For herbalists who customize prescriptions, the following herbs can be added for specific symptoms: For fever, add shi gao (Gypsum) and dan zhu ye (Folium lophatherum). For sore throat, add lu gen (Rhizoma phragmites) and niu bang zi (Fructus arctii lappae). For chills and shivering, add ge gen (Radix puerariae) and chai hu (Radix bupleurum). For lymph node enlargement, add chai hu, huang qin and xuan shen (Radix scrophularia ningpoenses). For harsh cough, add zhi zi (Fructus gardenia jasminoides) and she gan (Rhizoma belamcandae).

Based on the Chinese recommendations, I created a formula called Clear Toxin that I use with my patients during acute flu illness. It consists of ban lan gen, lian qiao, bai zhu (Rhizome atractylodes macrocephala), dan zhu ye (Folium lophatheri), lu gen, yu xing cao (Herba houttuyniae), jin yin hua, ge gen, ju hua, fang feng (Radix ledebouriellae divaricatae), bo he and gan cao.

Prevention. For flu prevention, the recommended approach has been an adjusted Yu Ping Feng formula, adding in antiviral herbs. The original formula, dating back to 1481, supports the immune system by boosting both ying and wei qi.10 Antiviral herbs are added.11 The prescription, called "Flu Prevention Formula," formulated and issued by the Committee of Experts for Flu Prevention and Control under the Beijing Administration of Traditional Chinese Medicine, follows this approach.12 The herbs used are huang qi (Radix astragli), bai zhu, fang feng, guan zhong, jin yin hua and chen pi (Pericarpium citrus reticulata).

Based on Chinese recommendations, I have also created a formula called Immune Plus. It is taken when someone in the house is sick, or by people put at risk in crowded situations. It consists of huang qi, tai zi shen (Radix pseudostellaria heterophylla), fang feng, bai zhu, lian qiao, ban lan gen, huo xiang (Herba agastaches seu pogostemi), ju hua and gan cao.

Herbal Product Recommendations

Chinese herbal products: For illness, alternate Gan Mao Ling and Zhong Gan Ling, taking one of them every three hours.13 Both are commonly available from various manufacturers. If harsh cough develops, add formulas that clear lung fire.14 For prevention, use Yu Ping Feng San, also known as Jade Screen. My formulas, Clear Toxin and Immune Plus are also available to practitioners.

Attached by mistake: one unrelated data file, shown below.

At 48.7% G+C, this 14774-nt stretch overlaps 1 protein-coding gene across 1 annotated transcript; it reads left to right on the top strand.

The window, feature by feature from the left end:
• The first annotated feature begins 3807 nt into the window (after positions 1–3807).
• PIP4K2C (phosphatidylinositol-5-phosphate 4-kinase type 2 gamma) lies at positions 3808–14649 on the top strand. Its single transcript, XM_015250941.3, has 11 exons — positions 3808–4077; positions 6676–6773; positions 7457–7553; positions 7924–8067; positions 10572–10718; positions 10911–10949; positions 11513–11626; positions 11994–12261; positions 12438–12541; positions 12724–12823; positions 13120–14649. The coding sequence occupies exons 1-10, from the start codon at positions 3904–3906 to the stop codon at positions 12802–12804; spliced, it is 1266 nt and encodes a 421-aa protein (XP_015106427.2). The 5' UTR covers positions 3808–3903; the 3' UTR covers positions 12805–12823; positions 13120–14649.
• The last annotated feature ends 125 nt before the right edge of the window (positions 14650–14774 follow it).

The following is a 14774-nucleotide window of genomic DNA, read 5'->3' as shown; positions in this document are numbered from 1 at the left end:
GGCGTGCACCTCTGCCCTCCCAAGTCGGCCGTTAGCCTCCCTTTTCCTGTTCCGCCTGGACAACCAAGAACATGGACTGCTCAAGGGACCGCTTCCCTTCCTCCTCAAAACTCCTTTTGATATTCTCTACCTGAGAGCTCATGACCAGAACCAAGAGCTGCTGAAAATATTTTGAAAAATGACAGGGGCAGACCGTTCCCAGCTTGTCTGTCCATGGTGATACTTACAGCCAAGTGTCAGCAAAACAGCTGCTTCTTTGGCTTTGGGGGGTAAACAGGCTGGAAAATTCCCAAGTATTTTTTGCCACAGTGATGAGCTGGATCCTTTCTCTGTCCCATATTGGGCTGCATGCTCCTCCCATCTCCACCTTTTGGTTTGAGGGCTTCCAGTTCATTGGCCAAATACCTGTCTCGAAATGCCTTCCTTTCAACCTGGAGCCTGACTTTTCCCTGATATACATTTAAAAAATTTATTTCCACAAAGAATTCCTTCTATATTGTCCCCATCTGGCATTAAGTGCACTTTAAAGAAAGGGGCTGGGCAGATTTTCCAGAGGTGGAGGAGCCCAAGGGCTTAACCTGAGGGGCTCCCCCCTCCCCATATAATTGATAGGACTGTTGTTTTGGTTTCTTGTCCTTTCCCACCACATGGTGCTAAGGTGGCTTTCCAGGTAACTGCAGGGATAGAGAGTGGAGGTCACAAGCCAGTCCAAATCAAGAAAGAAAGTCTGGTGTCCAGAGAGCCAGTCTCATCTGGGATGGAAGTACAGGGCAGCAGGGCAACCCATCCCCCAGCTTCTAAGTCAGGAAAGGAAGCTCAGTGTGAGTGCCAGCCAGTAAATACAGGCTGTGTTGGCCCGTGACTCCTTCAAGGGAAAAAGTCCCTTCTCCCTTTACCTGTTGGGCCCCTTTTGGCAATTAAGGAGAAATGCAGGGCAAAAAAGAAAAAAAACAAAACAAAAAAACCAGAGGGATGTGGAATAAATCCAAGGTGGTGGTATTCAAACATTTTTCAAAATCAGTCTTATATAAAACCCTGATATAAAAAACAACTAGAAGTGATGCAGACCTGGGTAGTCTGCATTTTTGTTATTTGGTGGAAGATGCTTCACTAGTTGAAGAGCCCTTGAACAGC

Support: Oscillococcinum (Boiron) is a homeopathic medicine made from duck liver. Ducks are normally immune to flu virus, and the homeopathic sarcode offers specific protection for flu, both as a preventative and as a treatment. Take one capful of pellets from the small vial. It is completely unnecessary to take the whole vial. In illness, take one capful every one to two hours. As a preventative, take once daily.

The D3 formula of vitamin D promotes natural killer cells for attacking virus. Take 5,000 units daily for prevention, and 10,000 units a day if sick. This is the single best prevention against flu.

A longer article on this subject can be found on my Web site at www.drjakefratkin.com.

References

  1. www.cdc.gov/flu/about/qa/disease.htm
  2. In China, 45 percent of the population relies on herbal products and formulas for their first line of treatment and prevention in health complaints.
  3. www.drjakepaulfratkin.com/pdf/WenBing-Virus.pdf
  4. These include the Shanghai Expert Panel on Preventing and Controlling A-H1N1 Flu; Beijing Ditan Hospital; the Committee of Experts for Flu Prevention and Control, Beijing Administration of Traditional Chinese Medicine; and Chinese Ministry of Health and the State Administration of Traditional Chinese Medicine.
  5. Chen J, Chen T. Chinese Medical Herbology and Pharmacology. Art of Medicine Press, 2003.
  6. Wu Ju-Tong. Systematic Differentiation of Warm Diseases. 1798.
  7. http://whqlibdoc.who.int/publications/2004/9241546433_reportA.pdf
  8. http://chinesemedicinegem.com/tag/swine-flu
  9. www.drjakepaulfratkin.com/pdf/TreatingViral.pdf, and Fratkin JP. Modern Applications for Antiviral Therapy. Acupuncture Today March 2005;6(3).
  10. Dan-Xi. Essential Teachings. 1481.
  11. Herbs with antiviral properties are cold and bitter, and do nothing in themselves to boost the immune system. The thinking is that anyone can be exposed to the H1N1 virus at any point, and should have herbs with antiviral effects circulating through the body.
  12. www.cctv.com/english/special/excl/20090706/107942.shtml
  13. www.drjakepaulfratkin.com/pdf/TreatingViral.pdf
  14. Fratkin JP. Plotting Acute Cough. Acupuncture Today, May 2007;8(5).

Click here for more information about Jake Paul Fratkin, OMD, LAc.